After recent community criticism and pushback from some residents, the developer of a proposed mixed-use development near the Wiehe-Reston East Metro Station is going back to the drawing board to revisit some aspects of the plan.
TFC Cornerstone, which is seeking to redevelop 12 acres of land into two residential towers and a new office building (1900-1902 Campus Commons), submitted amendments to its plans to the Fairfax County Planning Commission on Thursday (Oct. 3). The plan preserves two office buildings currently on the site.
The updated plans — which follow revisions made in late September — reduce the square footage of an office building by 86,550 square feet. The building, which is located at the edge of the property and near a neighborhood with single-family homes, drew criticism from neighboring residents for its scale, especially in contrast with the adjacent neighborhood.
Scaling back the building would result in a net reduction of 487 weekday vehicle trips, according to the developer.
TFC Cornerstones will shift most of the removed density to the residential building, increasing the total number of units from 630 to 656 units. The developer also reduced the design of the office building along Sunrise Valley drive to seven stories, two fewer stories compared to the previously amended plan. The portion of the building furthest away from the road will have 10 stories.
The developer also committed to creating a minimum 50-foot setback between the buildings along Sunrise Valley Drive, making space for a new 14,410 square foot linear park.
If approved, the amended plan would also extend the time period for a study group to examine the best way to get pedestrians across Wiehle Avenue and its intersection with the Dulles Toll Road.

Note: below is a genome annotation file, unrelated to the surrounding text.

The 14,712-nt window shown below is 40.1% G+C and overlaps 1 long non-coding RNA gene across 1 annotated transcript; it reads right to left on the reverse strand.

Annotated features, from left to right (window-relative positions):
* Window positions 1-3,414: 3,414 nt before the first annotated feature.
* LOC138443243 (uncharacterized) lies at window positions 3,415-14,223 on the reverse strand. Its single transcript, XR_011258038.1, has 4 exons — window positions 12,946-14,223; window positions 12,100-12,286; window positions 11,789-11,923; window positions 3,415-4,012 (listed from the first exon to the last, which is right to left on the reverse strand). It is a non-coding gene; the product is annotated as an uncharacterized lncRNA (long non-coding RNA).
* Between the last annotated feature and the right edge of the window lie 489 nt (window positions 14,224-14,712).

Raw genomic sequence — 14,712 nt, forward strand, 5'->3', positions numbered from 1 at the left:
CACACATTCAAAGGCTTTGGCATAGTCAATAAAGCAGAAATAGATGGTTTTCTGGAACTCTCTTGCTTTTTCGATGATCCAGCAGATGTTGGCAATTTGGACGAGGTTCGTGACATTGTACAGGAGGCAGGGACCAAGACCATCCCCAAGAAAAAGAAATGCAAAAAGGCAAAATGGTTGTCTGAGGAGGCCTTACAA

The developer’s proposal — an on-grade crosswalk — has raised concerns for its lack of safety in an already busy intersection, according to residents who testified at a late September meeting.
TFC Cornerstone will work with a study group for up to two years to consider the best way to approach the pedestrian crossing.
Other amendments included:
- Addition of bicycle striping across Wiehle Avenue at the intersection wit Sunrise Valley Drive and across Campus Commons Drive
- A new proffer to provide bicycle. Stairway ramps on straits through the Sunrise Valley Drive pocket park and the corner park
- Limited hours for activities in the amphitheater
- A commitment to include 15 percent tree canopy, despite utility conflicts or other engineering considerations
The project heads to the Fairfax County Planning Commission for a vote on Oct. 10 and is docketed for Fairfax County Board of Supervisor later this month.
Photos via TFC Cornerstone
The Fairfax County Planning Commission will take on Campus Commons, a proposal to redevelop property near the Wiehe-Reston East Metro Station, later this month after nearly 50 residents voiced concerns about the controversial project at a meeting last month.
TF Cornerstone plans to bring 630 residential units spread across a mid-rise and high-rise building, an office building, and urban parks to the southeastern corner of Wiehle Avenue and the Dulles Toll Road.
The project is the last major mixed-use development in the pipeline immediately around he Wiehe-Reston East Metro Station.
In a Sept. 25 proposal for amendments, TFC Cornerstones reduced the height of a 14-story office building to 12 stories and the height of a 29-story residential tower to 25 stories. The developer also added an amphitheater to the development and added language to explore the possibility of a grade-separated pedestrian bridge.
But concerns about the project remain. The project heads to the commission for a vote on Oct. 10.
At a commission meeting in late September, planning commissioners stressed the need for the developer to ensure the project provided strong pedestrian and bicyclist connections to allow people to get to the Metro Station.
Others were unconvinced the project — and prior approvals — have done a good job maintaining synergy with other adjacent projects.
Planning Commissioner Mary Cortina said she was surprised the county’s overall process did not have a strong vision to get people to the station.
An on-grade crosswalk proposed at the intersection of Wiehle Avenue and the Dulles Toll Road has piqued major concerns in the community.
Cortina said she was unconvinced the proposed sidewalk was designed in a safe manner.
“This transition is not at a point where anyone will feel safe going across that many lanes of traffic with all the moving cars coming off [the] ramp,” Cortina said. “They’re going to take the shortest route.”